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McLaren suspend work on 'active' suspension system

We had things we were working on which we have now suspended, says McLaren engineering director, Paddy Lowe.
McLaren has confirmed that it has abandoned work on ride height adjustment system after the FIA, F1's governing body, warned recently that any such development would be considered illegal.

The Woking-based outfit began working on the mechanism in response to the belief that rivals Red Bull Racing had been using one in the opening grand's prix, hence the pace of Sebastian Vettel and Mark Webber in qualifying.

Red Bull has always insisted that it has no such system – whereby it can alter the distance between the underbody of the chassis and the track from qualifying to the race depending on the fuel level - and team boss Christian Horner warned prior to the FIA's statement on the matter that the Milton Keynes-based outfit would protest any team that turned up with a form of 'active' suspension [see separate story - click here].

McLaren however, was not convinced and was pursuing its own solution for this weekend's Chinese Grand Prix, until the FIA's clarification [see separate story - click here].

"We had things we were working on which we have now suspended. These were things that haven't yet been raced," McLaren engineering director, Paddy Lowe revealed in a McLaren media phone-in.

"We were aware over the last few months of a different approach to [the suspension system]; an approach which historically we hadn't thought to be the typical interpretation of the regulations, and we were reacting to that.

"Now that the FIA has taken a fresh view of it and drawn a different line - and one we think is nearer the historical line - we are reacting to that too, so we've had to change some of the things we're doing."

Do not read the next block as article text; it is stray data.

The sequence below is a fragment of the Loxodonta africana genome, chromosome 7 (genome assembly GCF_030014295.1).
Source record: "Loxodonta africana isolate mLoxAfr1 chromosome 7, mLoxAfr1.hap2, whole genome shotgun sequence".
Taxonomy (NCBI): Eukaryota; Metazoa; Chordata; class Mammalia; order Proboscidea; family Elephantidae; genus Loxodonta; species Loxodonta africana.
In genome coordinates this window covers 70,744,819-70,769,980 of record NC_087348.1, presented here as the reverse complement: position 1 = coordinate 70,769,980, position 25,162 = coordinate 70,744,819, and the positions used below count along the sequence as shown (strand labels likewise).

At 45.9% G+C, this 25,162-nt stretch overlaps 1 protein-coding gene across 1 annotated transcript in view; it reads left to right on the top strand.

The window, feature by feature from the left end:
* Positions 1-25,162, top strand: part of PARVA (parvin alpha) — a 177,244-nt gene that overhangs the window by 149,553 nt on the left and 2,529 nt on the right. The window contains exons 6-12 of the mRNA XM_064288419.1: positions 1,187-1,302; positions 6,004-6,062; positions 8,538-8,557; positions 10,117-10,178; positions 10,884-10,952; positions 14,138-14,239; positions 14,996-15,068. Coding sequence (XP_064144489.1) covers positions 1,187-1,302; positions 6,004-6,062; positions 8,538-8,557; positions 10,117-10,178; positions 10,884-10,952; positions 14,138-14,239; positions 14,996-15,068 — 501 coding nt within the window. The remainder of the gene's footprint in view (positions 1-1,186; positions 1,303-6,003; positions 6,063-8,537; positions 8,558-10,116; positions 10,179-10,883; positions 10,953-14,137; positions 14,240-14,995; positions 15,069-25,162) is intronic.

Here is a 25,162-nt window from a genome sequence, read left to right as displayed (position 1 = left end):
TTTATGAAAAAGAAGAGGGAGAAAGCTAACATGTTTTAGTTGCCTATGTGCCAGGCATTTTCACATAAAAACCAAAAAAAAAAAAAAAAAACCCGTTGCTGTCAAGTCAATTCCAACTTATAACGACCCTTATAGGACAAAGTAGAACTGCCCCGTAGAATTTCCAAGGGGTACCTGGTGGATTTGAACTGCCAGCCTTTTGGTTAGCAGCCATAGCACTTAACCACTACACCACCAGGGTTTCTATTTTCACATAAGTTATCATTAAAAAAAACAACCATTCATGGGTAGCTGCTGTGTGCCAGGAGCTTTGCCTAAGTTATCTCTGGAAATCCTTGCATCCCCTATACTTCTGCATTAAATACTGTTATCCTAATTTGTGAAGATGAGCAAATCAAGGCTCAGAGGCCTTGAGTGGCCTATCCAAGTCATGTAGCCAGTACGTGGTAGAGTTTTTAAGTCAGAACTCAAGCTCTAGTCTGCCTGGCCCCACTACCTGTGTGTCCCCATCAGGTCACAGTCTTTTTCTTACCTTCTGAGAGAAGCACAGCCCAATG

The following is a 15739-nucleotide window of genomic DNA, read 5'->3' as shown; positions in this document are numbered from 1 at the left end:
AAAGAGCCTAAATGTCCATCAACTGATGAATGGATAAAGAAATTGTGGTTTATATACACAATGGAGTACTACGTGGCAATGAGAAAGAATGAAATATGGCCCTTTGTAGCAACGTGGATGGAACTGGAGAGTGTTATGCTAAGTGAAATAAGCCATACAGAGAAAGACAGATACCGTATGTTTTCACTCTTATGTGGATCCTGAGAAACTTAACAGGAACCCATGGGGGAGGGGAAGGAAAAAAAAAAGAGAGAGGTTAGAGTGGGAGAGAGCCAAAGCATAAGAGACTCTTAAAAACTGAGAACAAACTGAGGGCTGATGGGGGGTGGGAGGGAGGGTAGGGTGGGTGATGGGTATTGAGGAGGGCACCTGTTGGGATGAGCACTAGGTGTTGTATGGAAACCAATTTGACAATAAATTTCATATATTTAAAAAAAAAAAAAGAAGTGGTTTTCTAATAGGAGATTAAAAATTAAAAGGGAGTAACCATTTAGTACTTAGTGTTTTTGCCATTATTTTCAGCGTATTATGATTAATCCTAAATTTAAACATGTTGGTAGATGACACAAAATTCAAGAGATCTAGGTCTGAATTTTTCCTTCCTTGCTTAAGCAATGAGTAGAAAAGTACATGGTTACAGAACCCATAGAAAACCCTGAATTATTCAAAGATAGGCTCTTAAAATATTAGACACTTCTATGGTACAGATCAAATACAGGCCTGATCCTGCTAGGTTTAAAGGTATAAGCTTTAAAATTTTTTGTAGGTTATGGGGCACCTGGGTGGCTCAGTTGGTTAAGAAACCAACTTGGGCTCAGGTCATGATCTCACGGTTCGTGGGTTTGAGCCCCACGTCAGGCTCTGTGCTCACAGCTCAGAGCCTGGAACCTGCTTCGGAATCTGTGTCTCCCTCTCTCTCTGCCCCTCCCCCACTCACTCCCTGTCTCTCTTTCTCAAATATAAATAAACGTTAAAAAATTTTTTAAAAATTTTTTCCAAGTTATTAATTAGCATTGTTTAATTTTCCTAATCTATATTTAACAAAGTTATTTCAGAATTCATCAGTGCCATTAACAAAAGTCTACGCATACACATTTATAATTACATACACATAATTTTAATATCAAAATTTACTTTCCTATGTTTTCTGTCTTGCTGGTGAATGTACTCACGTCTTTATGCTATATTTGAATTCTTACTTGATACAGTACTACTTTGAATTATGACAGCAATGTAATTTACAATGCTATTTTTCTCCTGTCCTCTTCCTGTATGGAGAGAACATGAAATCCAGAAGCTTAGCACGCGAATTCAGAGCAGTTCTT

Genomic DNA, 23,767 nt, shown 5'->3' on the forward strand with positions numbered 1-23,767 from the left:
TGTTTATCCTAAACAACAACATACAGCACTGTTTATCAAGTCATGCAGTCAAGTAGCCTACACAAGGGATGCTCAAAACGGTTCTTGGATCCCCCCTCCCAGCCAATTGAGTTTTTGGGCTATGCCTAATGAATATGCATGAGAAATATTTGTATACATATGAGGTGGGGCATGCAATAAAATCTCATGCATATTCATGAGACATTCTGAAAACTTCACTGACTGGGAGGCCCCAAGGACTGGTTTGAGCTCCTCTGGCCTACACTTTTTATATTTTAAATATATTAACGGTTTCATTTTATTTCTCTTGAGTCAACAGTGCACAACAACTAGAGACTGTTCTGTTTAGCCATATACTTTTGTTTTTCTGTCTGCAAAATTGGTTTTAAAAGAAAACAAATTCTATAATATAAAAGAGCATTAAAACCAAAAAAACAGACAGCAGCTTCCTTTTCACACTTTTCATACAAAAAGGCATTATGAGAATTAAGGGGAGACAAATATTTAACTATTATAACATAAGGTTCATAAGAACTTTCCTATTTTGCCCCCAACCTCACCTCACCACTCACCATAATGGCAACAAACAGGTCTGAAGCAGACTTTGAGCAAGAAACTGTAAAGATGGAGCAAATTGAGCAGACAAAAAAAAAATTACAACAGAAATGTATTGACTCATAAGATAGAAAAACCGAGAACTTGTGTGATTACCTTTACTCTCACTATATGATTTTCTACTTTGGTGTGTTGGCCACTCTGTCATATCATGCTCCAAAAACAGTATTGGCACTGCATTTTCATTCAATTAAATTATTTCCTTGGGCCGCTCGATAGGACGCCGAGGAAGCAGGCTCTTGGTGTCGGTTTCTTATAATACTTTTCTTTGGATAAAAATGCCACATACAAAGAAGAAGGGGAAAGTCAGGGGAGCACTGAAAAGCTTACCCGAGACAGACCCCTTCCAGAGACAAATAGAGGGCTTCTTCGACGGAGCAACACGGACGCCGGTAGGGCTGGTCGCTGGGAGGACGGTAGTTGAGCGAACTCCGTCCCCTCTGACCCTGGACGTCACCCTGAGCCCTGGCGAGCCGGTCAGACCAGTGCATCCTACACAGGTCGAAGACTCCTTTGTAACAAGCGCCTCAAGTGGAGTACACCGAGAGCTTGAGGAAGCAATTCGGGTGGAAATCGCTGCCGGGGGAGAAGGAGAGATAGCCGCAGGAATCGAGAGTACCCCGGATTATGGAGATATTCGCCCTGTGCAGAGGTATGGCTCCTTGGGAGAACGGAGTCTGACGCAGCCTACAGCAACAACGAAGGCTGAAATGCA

Lowe added though, that he reckoned there work on the system wasn't as far advanced as other teams.

"We got the feeling we were rather late to the game - relative to perhaps some others," he continued. "We absolutely don't know who has been doing what and whether anyone has been racing anything in the nature of ride-height control systems. But we definitely got the hint that others were further advanced in development."



Related Pictures

Click on relevant pic to enlarge
Paddy Lowe (GBR) Engineering Director McLaren, German F1 Grand Prix, Nurburgring, 10-12th, July 2009
Paddy Lowe (GBR) Engineering Director McLaren, German F1 Grand Prix, Nurburgring, 10-12th, July 2009
Saturday Practice, Jenson Button (GBR), McLaren  Mercedes, MP4-25
McLaren Mercedes F1 Team

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DampMongoose - Unregistered

April 14, 2010 12:37 PM

I wonder whether it was all a bluff and Mclaren saying they were developing a system was purely to ensure that the FIA clarify the rules... FIA's new comments about any procedure having an effect on ride height is different to what had been accepted as the rule prior to all this, by making it public it also ensures a reprimand if the Red Bull is found to have any system, even the regassing hydraulics would contravene the ruling etc!

Piercarlogassolini - Unregistered

April 14, 2010 3:18 PM

@rob01 I think you might be just a tad premature drawing conclusions after 3 races, but I'm sure McLaren will survive and thrive without Merc. Ron has shown what an independant empire can be built with Formula racing at it's core, equalled only by Ferrari, and possibly roger Penske. McL will be in F1 long after Merc have moved on.



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